5. The conduct of the wife and her family members in not even giving medical help to the child despite the knowledge of the premature birth and so also the fact of its death for want of mother's milk goes a long way to indicate what must have been in the minds of the wife and her family members. The unceremonious burial of the child in the house itself indicates that what was done was intended to be done secretly. There was no reason for not giving direct message to the petitioner or his father about the birth of a child. The evidence about giving message to Rama Bonde which fact Rama Bonde as a witness had refused to accept cannot be accepted at its face value only because D.W. 5 Pujari highly interested person in the wife has deposed to that effect.
6. P.W. 3 Sonabai through whose evidence I have been taken by both the parties no doubt has referred to the shifting of the family of her husband and child few years before. It is in respondent's own witness's evidence that she used to come occasionally to village when her turn to do the job of midwifery came respondents have not stated as to which other mid-wife's turn it was during the relevant period. The entry in the voters list has been ignored on the ground that it was not relevant for the purposes of the suit. It is difficult to appreciate this line of thinking. For all these reasons, it seems to be clear that there has been basic errors in appreciating the whole case. It is unthinkable that the delivery would not be attended to by some professional mid-wife, specially when there is a custom in the village to that effect.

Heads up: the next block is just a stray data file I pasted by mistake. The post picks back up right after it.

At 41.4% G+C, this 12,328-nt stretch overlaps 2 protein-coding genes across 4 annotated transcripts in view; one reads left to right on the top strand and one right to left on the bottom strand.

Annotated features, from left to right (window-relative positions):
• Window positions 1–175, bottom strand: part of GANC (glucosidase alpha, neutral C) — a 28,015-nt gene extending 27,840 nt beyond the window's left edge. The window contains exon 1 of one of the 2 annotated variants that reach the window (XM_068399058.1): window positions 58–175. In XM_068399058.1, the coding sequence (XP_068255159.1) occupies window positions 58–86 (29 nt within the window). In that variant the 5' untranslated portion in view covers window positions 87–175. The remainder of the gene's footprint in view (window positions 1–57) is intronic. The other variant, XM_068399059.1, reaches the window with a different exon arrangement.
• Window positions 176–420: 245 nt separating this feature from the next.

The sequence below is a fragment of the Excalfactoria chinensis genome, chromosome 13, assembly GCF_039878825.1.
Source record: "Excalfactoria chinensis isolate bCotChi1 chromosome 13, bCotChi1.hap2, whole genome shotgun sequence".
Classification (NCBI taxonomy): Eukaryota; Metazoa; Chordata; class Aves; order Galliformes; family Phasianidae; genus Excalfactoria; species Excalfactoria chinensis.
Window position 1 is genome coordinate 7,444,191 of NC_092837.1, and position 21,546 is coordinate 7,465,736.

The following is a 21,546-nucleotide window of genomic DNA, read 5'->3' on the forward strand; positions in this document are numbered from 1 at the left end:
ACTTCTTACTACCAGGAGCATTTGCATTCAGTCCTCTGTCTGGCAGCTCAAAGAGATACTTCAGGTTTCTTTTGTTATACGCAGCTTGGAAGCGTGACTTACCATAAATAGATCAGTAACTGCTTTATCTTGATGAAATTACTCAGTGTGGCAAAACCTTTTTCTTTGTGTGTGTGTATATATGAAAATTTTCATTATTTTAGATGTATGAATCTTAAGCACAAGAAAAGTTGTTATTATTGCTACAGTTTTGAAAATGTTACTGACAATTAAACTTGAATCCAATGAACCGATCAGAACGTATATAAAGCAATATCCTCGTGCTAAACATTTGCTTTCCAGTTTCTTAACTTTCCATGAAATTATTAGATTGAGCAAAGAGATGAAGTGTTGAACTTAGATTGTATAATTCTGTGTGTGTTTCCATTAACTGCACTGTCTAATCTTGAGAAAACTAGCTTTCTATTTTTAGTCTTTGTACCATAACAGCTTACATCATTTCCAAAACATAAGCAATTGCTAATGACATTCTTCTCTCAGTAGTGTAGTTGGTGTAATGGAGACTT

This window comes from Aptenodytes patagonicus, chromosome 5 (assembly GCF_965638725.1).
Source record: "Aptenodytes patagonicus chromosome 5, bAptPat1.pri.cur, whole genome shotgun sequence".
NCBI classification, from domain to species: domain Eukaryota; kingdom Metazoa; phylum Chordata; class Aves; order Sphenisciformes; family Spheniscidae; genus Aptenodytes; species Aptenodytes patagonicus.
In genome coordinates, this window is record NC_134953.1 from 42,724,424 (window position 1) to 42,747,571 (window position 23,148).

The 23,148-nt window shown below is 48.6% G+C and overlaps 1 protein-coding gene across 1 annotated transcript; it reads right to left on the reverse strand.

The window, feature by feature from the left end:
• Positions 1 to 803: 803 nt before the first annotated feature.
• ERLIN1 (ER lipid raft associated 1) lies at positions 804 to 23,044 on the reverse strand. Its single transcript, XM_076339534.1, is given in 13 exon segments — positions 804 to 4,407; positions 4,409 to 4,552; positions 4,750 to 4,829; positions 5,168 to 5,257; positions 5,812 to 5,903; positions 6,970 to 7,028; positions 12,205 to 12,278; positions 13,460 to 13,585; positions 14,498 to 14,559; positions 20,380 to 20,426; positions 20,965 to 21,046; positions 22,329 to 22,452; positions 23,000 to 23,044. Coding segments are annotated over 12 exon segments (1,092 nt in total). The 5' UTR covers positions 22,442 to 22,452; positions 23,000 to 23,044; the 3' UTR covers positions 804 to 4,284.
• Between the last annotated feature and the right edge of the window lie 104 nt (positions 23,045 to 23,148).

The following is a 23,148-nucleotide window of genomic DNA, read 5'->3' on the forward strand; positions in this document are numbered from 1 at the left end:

7. Shri Chandurkar, the learned Counsel for the respondent, has contended that the finding about premature birth was a pure question of fact. I do not agree. I have already indicated how the burden of proof to the present case has been wrongly placed and how certain salient features of the matter which goes to the very root have not been considered. My attention was invited to many other contradictions in evidence of the respondent and her witnesses. If it was a question of mere appreciation of that evidence and evidence of P.W. 3 Sonabai the matter would have been different. Even if Sonabai's evidence is ignored the other admitted or proved position on record are pointer to only one direction, namely that the wife given birth to a fully grown child which survived even without the milk of the mother for 8 days without medical aid. Under these circumstances, the findings recorded by both the courts have to be quashed and it will have to be held that the wife was pregnant from somebody else at the time of the marriage. Under these circumstances the decree dismissing the petition is set aside and in its place a decree for annulment of the marriage as prayed for in the petition under section 12 of the Hindu Marriage Act is granted. Under these circumstances there will be no orders as to costs.
Decree for annulment granted.